The facade of Cambridge Central Mosque.
Muhammad Yusuf, Features Writer
The Cambridge Central Mosque has been shortlisted for the 2021 RIBA (Royal Institute of British Architects) Stirling Prize, the UK’s most prestigious architecture award. The Prize, to be announced October 14, is given to the architect of the building thought to be the most significant of the year for the evolution of architecture and the built environment.
The six buildings contending for the award are, besides the mosque, Tintagel Castle footbridge; Windermere Jetty Museum; Kingston University London Town House; Key Worker Housing, Eddington, Cambridge and 15 Clerkenwell Close.
It is the job of the jury to visit each of the six buildings on the shortlist to decide which will be crowned winner.
This year’s Jury Chair is Lord Norman Foster, Founder and Executive Chairman of Foster + Partners, a global studio for architecture, urbanism and design, rooted in sustainability.
The Stirling Prize jury changes each year and always includes a representative from the most recent Stirling Prize-winning practice; this year, Annalie Riches, co-founder of Mikhail Riches, joins the panel.
Her practice won 2019 RIBA Stirling Prize for Goldsmith Street, a council housing scheme for Norwich City Council.
The Lay Assessor is British artist, Dame Phyllida Barlow. With a career spanning nearly six decades, Barlow takes inspiration from her surroundings to create imposing installations that can be at once menacing and playful.
The final jury member is RIBA President, Simon Allford, who started his two year term on September 1, 2021. Allford is a founding director of AHMM (Allford Hall Monaghan Morris architecture practice, where he leads a design studio of 200 architects), a frequent writer, critic and adviser, a visiting professor at Harvard, a previous chairman of the Architecture Foundation and currently a trustee of the London School of Architecture and the Chickenshed Theatres Trust.
The judges will be advised by Mina Hasman acting as Sustainability Expert. Hasman leads Skidmore, Owings and Merrill’s sustainability and wellbeing operations and long-term vision.
She has experience in a wide variety of projects in Europe, UK, Middle East, and Asia, bringing a greater understanding of the implications for sustainable and equitable design in different climatic, social, and regulatory contexts.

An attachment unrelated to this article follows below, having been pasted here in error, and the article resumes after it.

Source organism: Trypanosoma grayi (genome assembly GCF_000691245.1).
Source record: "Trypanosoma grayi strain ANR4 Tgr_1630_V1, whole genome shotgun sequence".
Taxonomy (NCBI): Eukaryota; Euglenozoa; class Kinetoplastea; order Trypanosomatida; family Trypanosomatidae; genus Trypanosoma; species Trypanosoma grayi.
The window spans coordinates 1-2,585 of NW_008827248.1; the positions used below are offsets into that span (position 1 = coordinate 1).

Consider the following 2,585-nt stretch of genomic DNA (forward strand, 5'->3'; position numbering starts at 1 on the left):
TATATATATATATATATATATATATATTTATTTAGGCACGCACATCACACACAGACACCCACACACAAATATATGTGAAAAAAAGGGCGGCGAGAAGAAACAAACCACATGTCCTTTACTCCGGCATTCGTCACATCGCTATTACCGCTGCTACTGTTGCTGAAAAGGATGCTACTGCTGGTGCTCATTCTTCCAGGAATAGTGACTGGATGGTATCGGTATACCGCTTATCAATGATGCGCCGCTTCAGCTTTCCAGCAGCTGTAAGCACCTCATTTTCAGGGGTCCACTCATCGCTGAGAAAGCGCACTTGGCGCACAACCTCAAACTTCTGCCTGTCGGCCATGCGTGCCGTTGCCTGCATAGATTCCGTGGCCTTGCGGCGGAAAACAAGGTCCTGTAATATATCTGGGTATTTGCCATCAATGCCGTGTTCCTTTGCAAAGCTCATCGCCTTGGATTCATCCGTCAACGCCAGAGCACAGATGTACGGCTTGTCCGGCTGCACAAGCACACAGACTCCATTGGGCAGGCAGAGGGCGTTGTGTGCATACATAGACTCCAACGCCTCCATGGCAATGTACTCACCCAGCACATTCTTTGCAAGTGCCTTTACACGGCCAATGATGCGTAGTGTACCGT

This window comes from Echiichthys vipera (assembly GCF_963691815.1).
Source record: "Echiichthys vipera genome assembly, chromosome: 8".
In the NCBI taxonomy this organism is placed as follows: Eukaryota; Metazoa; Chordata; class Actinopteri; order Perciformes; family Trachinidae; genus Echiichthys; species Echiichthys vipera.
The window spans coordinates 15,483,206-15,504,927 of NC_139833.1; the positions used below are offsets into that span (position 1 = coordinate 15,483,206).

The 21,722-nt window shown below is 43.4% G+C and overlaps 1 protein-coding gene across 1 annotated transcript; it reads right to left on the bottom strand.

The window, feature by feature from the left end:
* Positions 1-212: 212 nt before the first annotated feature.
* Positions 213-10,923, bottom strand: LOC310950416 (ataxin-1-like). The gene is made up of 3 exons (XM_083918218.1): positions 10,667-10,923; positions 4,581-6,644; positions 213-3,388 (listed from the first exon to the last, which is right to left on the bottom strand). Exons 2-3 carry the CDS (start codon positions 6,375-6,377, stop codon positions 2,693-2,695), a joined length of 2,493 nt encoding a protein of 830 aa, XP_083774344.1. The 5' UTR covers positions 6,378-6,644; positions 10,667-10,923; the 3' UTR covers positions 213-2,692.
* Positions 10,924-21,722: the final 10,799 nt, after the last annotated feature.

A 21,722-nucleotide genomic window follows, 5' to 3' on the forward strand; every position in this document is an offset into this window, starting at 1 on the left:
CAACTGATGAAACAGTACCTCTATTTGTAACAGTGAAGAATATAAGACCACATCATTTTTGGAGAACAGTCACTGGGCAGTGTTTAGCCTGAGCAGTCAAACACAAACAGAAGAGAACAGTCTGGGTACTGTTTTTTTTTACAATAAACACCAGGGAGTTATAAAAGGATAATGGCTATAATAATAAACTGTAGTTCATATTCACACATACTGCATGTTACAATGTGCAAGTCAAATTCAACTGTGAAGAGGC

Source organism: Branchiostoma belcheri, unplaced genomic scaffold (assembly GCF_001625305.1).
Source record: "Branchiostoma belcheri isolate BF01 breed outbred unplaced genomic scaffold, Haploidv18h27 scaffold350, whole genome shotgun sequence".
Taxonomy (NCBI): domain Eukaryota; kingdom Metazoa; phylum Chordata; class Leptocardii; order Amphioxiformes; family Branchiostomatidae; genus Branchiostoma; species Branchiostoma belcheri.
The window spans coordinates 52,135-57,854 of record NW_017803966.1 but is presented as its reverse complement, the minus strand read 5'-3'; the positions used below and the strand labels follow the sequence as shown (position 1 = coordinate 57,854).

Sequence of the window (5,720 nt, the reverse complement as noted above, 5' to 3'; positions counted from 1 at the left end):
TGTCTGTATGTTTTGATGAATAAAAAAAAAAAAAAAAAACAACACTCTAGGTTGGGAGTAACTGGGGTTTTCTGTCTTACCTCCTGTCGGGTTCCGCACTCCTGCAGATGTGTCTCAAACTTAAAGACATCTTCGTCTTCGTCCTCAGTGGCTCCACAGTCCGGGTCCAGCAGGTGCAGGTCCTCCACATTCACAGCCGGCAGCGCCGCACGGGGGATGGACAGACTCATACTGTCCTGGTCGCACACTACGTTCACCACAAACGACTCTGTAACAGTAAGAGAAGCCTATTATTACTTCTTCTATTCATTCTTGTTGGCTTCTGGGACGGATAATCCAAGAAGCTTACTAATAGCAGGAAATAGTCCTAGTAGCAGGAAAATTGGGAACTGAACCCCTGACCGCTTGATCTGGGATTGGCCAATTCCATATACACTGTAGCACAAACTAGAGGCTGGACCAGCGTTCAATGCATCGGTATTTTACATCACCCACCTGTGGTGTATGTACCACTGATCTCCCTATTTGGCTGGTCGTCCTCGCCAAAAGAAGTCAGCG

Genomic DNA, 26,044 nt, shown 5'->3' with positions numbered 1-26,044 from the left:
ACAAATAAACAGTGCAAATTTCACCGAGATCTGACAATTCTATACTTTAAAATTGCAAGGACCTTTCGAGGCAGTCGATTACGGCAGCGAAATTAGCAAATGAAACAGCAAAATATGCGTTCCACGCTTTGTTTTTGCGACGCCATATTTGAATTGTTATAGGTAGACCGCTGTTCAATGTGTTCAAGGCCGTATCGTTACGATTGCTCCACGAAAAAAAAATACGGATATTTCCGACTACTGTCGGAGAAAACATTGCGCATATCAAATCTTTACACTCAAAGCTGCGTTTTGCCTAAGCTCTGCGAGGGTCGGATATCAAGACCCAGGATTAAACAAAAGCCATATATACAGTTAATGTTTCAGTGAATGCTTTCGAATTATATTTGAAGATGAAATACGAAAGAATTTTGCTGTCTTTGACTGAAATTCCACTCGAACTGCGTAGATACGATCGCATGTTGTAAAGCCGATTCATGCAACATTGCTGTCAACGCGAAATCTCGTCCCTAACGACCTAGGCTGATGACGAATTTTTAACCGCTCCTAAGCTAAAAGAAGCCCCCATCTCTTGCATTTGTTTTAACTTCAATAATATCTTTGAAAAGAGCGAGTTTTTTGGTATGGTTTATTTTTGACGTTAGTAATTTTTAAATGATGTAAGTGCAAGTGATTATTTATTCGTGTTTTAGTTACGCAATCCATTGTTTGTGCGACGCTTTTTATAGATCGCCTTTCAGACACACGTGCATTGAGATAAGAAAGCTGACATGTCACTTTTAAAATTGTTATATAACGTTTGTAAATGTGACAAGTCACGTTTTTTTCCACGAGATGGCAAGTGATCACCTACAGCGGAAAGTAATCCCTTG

RIBA Chair of Award Group Jo Bacon said: “This year, the Stirling Prize shortlist represents the value and diversity of architectural invention. Our members are exploring structural and environmental challenges to deliver civic places of value to our society.
“Each one of these projects has delivered best in class environmental standards while creating extraordinary architectural solutions appropriate to their context.
“Our jury members recognised that these projects had a vision that was reflected in all aspects of the design. They demonstrate architectural and conceptual ambition while offering delight to both the owners and their visitors.”
About Cambridge Central Mosque, RIBA comments that “the urban intervention of inserting a mosque capable of welcoming 1,000 worshipers within a low rise, residential neighbourhood, without dominating it, is masterful.
“Its presence is clear but modest, considering the size of the mosque relative to the two storey terrace houses around it. This is achieved by setting it back from the street, progressing through the Islamic garden, then gradually increasing in scale to the front portico, atrium with cafe to one side and study centre to the other, through to central ablution areas. The building then rises at the rear to the largest mass of the prayer hall, which shifts in geometry to face Mecca.”
Marks Barfield Architects, who designed the mosque, says that the concept was of a mosque as a calm oasis within a grove of trees. “We were inspired both by Islamic and English religious architectural traditions. Above all, we sort to develop the idea of a British Mosque for the 21st century,” they say.
The defining feature of Cambridge Central Mosque is its timber structure. The timber columns, or ‘trees’, reach up to support the roof using an interlaced octagonal lattice vault structure evocative of English Gothic fan vaulting, famously used at the Kings College Chapel, Cambridge, nearby.
The timber is sustainable sourced spruce, which is curved and laminated. Roof lights are located above the trees, creating a prayer hall bathed in light.
The external walls are clad in tiles of the traditional Gault colour with castellated parapets that symbolise the meeting of heaven and earth. Worshippers and visitors take a journey from the street through an Islamic garden, to a covered portico and into an atrium, preparing them in a gradual transition for the contemplation of the prayer hall.
“Social and environmental sustainability were central to the competition-winning scheme and have been delivered,” RIBA finds.
“The intent was to produce a building in accordance with the spiritual belief that humanity’s role is as a responsible custodian of nature, meaning, one should minimise their carbon footprint.
“The building has achieved net zero carbon energy on site in use. The competing elements of the demand for car parking to suit large events with elderly congregations, creating an underground car park and the environmental consequences of embodied carbon, have been recognised.”
Water consumption was found low, meeting the RIBA 2030 Climate Challenge target and confirmed by meter readings. “In the water-stressed area of East Anglia, this is particularly important,” says RIBA. Therefore, Cambridge Central Mosque is a demonstration of how architecture can embody religious and cultural philosophy and traditions while utilising sustainable and contemporary materials, it concludes.
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